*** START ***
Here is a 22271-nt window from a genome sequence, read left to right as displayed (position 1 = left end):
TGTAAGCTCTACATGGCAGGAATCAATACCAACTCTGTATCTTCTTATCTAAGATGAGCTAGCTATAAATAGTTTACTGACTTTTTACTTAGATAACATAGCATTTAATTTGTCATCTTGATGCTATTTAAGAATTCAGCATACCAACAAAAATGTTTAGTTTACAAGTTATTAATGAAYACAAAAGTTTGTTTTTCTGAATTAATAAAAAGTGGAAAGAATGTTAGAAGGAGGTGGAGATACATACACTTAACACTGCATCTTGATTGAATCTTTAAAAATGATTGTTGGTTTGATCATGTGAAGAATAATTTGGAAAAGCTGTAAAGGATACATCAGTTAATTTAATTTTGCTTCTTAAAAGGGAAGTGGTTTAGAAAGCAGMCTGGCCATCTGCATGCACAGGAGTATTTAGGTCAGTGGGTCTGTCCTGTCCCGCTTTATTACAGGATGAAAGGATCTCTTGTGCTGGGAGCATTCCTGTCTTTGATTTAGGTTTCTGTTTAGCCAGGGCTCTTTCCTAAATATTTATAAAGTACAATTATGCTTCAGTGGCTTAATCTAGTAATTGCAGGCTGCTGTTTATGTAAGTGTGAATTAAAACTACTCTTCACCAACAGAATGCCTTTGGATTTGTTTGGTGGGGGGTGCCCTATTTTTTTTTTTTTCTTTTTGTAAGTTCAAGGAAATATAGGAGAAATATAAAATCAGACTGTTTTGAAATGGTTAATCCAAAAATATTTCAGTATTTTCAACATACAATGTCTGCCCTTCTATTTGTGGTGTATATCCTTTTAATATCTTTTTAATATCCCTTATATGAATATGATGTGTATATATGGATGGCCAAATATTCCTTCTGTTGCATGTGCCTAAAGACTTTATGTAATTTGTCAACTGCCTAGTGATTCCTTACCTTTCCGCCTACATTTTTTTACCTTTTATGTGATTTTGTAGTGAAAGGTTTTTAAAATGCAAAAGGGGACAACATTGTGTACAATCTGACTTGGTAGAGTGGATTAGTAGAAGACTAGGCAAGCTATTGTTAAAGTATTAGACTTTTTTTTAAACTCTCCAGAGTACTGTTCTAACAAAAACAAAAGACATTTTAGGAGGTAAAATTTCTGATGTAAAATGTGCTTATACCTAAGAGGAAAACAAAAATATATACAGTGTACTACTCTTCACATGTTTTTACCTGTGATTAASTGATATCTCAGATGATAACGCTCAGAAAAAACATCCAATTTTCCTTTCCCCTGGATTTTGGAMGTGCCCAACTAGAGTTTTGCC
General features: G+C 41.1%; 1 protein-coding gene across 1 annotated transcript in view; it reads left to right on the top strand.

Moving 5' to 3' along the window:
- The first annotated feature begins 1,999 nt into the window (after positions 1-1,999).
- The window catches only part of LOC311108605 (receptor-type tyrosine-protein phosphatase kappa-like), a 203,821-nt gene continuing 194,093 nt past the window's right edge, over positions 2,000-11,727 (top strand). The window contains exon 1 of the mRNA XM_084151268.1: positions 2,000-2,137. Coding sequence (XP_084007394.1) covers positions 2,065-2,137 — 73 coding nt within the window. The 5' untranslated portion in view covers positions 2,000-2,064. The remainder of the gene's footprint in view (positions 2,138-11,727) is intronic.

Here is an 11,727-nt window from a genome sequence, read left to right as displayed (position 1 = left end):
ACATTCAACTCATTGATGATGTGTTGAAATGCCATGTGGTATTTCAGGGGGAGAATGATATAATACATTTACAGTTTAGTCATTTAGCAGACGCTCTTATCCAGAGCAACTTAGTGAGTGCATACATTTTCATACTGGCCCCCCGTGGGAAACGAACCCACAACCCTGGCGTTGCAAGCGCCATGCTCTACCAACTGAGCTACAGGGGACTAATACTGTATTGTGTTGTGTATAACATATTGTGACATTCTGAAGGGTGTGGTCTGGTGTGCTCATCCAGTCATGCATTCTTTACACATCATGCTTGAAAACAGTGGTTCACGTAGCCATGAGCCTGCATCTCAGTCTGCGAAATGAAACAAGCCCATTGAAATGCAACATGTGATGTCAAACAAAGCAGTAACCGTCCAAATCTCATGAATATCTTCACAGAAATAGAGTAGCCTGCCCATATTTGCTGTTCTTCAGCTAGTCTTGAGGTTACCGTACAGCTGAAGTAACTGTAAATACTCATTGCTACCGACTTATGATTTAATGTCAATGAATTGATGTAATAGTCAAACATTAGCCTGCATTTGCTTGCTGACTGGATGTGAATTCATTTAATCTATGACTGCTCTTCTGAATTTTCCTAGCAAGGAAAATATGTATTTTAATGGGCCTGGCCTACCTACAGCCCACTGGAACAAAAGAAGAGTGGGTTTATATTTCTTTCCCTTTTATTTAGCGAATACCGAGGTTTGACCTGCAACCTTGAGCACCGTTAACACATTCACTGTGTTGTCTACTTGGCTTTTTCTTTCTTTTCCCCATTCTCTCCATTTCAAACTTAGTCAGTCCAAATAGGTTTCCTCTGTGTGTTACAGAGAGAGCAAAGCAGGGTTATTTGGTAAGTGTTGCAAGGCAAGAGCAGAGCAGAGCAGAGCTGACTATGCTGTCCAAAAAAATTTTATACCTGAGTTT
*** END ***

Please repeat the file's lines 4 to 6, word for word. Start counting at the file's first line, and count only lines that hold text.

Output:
Moving 5' to 3' along the window:
- The first annotated feature begins 1,999 nt into the window (after positions 1-1,999).
- The window catches only part of LOC311108605 (receptor-type tyrosine-protein phosphatase kappa-like), a 203,821-nt gene continuing 194,093 nt past the window's right edge, over positions 2,000-11,727 (top strand). The window contains exon 1 of the mRNA XM_084151268.1: positions 2,000-2,137. Coding sequence (XP_084007394.1) covers positions 2,065-2,137 — 73 coding nt within the window. The 5' untranslated portion in view covers positions 2,000-2,064. The remainder of the gene's footprint in view (positions 2,138-11,727) is intronic.